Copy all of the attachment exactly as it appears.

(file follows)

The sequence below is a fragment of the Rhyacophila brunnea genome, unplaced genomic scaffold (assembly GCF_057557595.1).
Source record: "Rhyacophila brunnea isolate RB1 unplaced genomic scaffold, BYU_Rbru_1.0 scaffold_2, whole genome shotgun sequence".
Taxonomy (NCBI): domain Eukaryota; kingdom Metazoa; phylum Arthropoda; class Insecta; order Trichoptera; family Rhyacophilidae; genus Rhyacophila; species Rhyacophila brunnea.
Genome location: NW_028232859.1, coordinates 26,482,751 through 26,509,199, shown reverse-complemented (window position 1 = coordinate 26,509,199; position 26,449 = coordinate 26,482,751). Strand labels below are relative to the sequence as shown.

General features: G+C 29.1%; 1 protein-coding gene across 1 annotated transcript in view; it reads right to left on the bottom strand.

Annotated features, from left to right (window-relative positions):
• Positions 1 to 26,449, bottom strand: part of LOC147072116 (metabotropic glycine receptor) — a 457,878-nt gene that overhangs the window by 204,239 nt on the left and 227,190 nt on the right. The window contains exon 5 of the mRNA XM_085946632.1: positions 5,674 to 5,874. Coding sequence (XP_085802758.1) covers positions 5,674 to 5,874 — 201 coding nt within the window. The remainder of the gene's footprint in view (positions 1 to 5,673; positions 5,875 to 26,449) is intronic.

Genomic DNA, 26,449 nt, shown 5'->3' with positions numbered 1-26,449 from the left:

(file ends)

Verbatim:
The sequence below is a fragment of the Rhyacophila brunnea genome, unplaced genomic scaffold (assembly GCF_057557595.1).
Source record: "Rhyacophila brunnea isolate RB1 unplaced genomic scaffold, BYU_Rbru_1.0 scaffold_2, whole genome shotgun sequence".
Taxonomy (NCBI): domain Eukaryota; kingdom Metazoa; phylum Arthropoda; class Insecta; order Trichoptera; family Rhyacophilidae; genus Rhyacophila; species Rhyacophila brunnea.
Genome location: NW_028232859.1, coordinates 26,482,751 through 26,509,199, shown reverse-complemented (window position 1 = coordinate 26,509,199; position 26,449 = coordinate 26,482,751). Strand labels below are relative to the sequence as shown.

General features: G+C 29.1%; 1 protein-coding gene across 1 annotated transcript in view; it reads right to left on the bottom strand.

Annotated features, from left to right (window-relative positions):
• Positions 1 to 26,449, bottom strand: part of LOC147072116 (metabotropic glycine receptor) — a 457,878-nt gene that overhangs the window by 204,239 nt on the left and 227,190 nt on the right. The window contains exon 5 of the mRNA XM_085946632.1: positions 5,674 to 5,874. Coding sequence (XP_085802758.1) covers positions 5,674 to 5,874 — 201 coding nt within the window. The remainder of the gene's footprint in view (positions 1 to 5,673; positions 5,875 to 26,449) is intronic.

Genomic DNA, 26,449 nt, shown 5'->3' with positions numbered 1-26,449 from the left: